As discussed previously, new data from the American Academy of Allergy, Asthma & Immunology (AAAAI) 2021 Virtual Sessions shows sublingual immunotherapy (SLIT) in children under five with peanut allergy results in significant desensitization to allergens and a sustained inresponsiveness to allergen exposure several months after one ends. time. Daily SLIT.
Research presented by Edwin Kim, MD, MS, of the University of North Carolina School of Medicine, proves that even younger patients benefit more and last longer.
In the second segment Interview with HCPLive, Kim discusses the next steps of research and application of food allergy immunotherapy.
HCPLive: Something that is highlighted in the AAAAI discussion every year now is the risk of cross-allergic and cross-inflammatory disease. As you said, the patient may suffer from multiple allergies. They can also suffer from asthma, allergies, atopic dermatitis, and others.
We talked a lot about effectively treating something like asthma and what benefits it has for other conditions. But if we were to say that we could treat food allergies better at this early age, how would that affect other comorbid conditions that children often face?
Kim: I mean, that’s a fantastic question. And sadly, I didn’t know that we had a clue at all. I would say that for pollen allergies, your usual environmental allergy, there is a thought that starting to focus on allergy shots younger so that it can prevent the onset of asthma. I don’t know if we have any common sense when it comes to food allergies, whether we would have the same preventive effect on other diseases. We hope so. I personally haven’t seen the data to back it up at this point.
You mentioned the Stanford nut allergy research that comes up quite frequently. Is there anything else you look forward to regarding developments in the field of food allergy treatment?
Kim: First, with our sublingual research: PALFORZIA’s getting that approval is huge, right? I see this as validating food allergy as a real problem, something that needs treatment. And it also, for me, validates the concept of immunotherapy as something that actually works and can provide protection.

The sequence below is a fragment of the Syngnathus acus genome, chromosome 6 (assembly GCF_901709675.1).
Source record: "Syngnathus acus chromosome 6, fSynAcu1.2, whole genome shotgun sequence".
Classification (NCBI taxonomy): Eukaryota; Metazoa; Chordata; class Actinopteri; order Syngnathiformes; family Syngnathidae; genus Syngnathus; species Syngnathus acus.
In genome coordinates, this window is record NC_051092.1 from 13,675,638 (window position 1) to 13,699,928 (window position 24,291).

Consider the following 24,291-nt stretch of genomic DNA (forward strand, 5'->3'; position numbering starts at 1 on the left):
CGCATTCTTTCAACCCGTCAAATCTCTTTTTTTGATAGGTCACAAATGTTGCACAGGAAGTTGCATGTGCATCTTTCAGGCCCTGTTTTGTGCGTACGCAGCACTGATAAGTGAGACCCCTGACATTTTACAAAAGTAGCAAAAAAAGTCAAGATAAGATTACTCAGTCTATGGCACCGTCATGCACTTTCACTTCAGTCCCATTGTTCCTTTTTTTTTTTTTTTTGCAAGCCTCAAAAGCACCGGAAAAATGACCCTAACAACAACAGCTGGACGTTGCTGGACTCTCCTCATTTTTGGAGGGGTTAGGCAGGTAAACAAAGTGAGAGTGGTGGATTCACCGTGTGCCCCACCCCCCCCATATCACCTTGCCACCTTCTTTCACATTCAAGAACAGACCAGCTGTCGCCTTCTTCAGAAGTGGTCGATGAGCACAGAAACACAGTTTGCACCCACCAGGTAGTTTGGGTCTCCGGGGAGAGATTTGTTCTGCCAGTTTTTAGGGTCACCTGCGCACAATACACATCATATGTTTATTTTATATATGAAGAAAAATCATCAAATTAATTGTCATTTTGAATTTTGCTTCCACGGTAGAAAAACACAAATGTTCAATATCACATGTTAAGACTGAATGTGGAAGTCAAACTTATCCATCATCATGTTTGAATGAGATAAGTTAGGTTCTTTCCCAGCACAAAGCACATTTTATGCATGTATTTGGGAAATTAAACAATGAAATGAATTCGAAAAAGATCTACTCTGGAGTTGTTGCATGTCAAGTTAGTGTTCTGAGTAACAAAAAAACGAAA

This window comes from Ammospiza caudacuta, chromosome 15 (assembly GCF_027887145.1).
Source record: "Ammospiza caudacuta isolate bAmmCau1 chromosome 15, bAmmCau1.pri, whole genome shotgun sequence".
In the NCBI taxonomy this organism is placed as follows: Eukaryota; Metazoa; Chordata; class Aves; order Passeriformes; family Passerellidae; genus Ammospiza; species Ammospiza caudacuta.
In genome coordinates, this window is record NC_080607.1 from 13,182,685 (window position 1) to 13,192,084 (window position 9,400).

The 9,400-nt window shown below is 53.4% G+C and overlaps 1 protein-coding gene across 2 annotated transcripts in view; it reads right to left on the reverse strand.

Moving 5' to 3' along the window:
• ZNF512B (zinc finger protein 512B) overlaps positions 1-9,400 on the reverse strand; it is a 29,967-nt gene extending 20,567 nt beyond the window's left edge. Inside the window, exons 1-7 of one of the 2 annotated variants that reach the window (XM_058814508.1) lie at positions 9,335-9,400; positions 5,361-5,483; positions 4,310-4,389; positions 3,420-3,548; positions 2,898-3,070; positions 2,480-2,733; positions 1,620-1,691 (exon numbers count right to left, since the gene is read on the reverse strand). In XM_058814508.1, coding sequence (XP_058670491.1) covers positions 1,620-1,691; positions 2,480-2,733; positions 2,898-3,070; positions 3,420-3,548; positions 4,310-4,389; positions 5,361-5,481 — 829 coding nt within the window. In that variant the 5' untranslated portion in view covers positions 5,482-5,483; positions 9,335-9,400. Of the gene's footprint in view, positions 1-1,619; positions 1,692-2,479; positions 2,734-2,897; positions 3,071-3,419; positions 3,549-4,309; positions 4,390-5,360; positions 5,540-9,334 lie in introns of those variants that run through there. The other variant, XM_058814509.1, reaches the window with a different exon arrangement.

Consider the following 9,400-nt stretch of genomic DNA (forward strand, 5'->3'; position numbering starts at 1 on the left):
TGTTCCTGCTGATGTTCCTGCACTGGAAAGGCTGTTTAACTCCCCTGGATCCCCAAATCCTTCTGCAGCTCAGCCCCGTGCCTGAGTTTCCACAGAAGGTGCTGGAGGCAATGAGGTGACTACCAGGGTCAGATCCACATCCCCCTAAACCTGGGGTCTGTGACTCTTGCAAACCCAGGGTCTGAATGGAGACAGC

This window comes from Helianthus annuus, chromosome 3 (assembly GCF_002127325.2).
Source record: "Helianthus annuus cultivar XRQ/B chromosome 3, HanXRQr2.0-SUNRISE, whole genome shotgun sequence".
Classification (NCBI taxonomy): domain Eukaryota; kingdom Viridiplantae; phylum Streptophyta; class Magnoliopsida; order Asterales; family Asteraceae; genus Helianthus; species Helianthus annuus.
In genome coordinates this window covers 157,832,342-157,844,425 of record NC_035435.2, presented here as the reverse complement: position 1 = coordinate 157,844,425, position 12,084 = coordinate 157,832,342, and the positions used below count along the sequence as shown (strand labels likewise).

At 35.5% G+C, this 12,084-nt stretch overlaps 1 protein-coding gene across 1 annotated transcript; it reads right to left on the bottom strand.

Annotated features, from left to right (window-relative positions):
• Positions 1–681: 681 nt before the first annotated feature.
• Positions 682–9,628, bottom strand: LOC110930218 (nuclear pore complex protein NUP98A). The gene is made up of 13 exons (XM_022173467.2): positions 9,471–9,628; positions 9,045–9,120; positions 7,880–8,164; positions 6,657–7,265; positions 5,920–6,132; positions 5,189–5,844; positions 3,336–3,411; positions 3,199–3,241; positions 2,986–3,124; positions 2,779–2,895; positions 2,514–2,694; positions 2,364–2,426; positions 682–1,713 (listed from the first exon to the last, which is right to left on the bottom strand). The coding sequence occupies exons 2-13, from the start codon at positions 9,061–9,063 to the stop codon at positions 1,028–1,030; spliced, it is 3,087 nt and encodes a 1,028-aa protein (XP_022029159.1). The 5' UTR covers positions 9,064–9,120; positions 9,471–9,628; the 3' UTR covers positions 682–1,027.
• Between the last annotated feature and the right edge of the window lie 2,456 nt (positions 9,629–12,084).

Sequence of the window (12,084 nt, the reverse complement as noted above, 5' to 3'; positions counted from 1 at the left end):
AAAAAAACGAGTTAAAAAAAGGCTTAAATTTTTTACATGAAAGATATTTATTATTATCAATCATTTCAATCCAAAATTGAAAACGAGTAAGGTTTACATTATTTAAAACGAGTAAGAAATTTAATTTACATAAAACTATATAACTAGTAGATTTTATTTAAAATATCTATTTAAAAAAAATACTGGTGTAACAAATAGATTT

At the same time, I think COVID-19 has made it clear that oral immunotherapy is difficult. And it won’t be for everyone. I think it’s important not only to research the application of this treatment to other foods and to make them last longer, but also to find ways to make them more practical. So, I was looking for that. I would love to see questions around, ‘Do we have to do this every day? Is this something that can be a once a week type of treatment? Once a month?’
You know, just thinking from the patient’s point of view: how do we actually make this accessible to the patient? We know it’s working now, and it’s out there. But we are looking for a verbal, hopefully sublingual, and epikutan way. Is there a way forward for that? Because it will represent a simplified version of immunotherapy which may be a good choice for some patients.
So, I’m really looking at the future for not only improvements to science, but also options for patients, because at this point, nothing looks like it’s going to be a cure. With that in mind, any treatment that fits the patient’s goals, I think it will be very important if we are to make a real difference to food allergies.
This basically sounds like the next step of any new therapy: what’s the optimization? What guarantees patient benefit and compliance?
Kim: Correct. I think it’s an amazing time in our field right now. And I think the next few years will really last, because I think the doors are now wide open for new treatments.